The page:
About 6 weeks ago, we noted a story in FT Alphaville that copper had taken on a strange new body in China, as a form of collateral for financing. [Mar 30, 2011: "Doctor Copper" Turning into "Banker Copper" in China?] From March:
- More worryingly however is that the primary use of copper in bonded warehouse appears to be as a financing mechanism to provide cheap working capital for various types of business often unrelated to the metallic industry.
- Initially via a letter of credit and then by using deferred payment LC, they create a borrowing vehicle. Estimates for the amount of metal tied up in such a way range from 40-80% of total bonded stocks. Our estimates are towards the upper end of this range.
- Property developers (or the property developing arms of conglomerates), appear to be behind the lions share of this type of activity, driven by an unwillingness by domestic banks to extend finance
It appears the Chinese government took note of this "innovation" and have taken steps to stop it. Could it be possible then that the price levels of copper were inflated earlier this year due to the use of it as financing in China, and now it has returned to a more realistic level based less on "banking copper" and more on "doctor copper"?
Via FT Alphaville
- Goldman Sachs said last month that China’s central bank may have cracked-down on the scheme, which saw Chinese corporates use copper as collateral for new loans. Meanwhile, attention turned to other commodities that could potentially be used by China’s companies in a similar way.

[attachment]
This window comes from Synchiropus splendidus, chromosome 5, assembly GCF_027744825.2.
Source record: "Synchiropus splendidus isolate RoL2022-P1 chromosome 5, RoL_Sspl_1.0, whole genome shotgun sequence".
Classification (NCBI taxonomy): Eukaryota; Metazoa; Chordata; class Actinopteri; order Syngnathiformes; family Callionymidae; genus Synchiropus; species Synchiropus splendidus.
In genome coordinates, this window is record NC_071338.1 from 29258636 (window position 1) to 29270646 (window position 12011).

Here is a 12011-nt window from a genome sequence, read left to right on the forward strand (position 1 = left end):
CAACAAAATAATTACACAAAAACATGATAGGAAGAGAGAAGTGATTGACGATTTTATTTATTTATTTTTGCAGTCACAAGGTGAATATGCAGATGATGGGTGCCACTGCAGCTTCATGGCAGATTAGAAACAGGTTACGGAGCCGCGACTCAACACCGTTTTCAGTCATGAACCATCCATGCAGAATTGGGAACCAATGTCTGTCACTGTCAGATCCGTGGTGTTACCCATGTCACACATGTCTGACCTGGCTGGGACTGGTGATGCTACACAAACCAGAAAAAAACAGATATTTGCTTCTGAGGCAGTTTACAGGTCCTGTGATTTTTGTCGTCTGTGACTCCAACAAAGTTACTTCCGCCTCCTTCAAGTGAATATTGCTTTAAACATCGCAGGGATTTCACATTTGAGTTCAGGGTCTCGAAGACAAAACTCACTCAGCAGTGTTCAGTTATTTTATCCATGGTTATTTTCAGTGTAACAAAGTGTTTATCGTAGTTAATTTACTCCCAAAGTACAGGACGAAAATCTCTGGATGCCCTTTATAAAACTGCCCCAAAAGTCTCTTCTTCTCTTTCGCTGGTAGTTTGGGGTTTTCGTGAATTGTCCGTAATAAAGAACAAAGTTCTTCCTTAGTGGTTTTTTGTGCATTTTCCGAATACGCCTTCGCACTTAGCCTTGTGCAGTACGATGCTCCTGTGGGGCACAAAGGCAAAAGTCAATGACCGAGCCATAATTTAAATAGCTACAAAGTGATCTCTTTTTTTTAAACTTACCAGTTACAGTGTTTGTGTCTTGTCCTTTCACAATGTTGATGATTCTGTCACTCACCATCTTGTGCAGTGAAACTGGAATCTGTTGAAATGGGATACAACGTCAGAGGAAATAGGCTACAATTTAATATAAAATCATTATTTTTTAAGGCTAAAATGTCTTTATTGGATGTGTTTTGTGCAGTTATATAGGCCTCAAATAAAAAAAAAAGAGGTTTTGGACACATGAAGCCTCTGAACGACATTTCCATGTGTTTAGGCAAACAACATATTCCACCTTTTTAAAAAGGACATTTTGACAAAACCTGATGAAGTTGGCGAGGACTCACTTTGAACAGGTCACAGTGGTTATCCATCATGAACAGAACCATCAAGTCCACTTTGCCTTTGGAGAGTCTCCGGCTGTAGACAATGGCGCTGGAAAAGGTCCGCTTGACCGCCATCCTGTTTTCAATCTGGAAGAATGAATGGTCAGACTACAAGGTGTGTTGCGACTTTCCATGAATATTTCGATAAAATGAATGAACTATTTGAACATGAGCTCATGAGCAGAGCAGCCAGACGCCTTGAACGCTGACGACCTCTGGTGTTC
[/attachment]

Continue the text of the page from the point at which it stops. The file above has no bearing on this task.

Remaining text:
- Here’s Michael Liang, a colleague of all ’round China expert Michael Pettis, with some quick post-mortem detail on the scheme — as told to him by a trader friend: This process stopped a month ago because the PBoC intervened to prevent more copper-based financing. This was the start of the bearish sentiment in copper – the massive demand in China is gone.
- This doesn’t mean however that we can relax. It probably just means that the financial sector will continue to find ways to “innovate” around attempts to rein in credit growth. It also means, I would guess, that total [Chinese copper] imports in the past few months were artificially high, and we should expect lower than “normal” copper imports over the rest of the year. Of course this will put upward pressure on the trade surplus.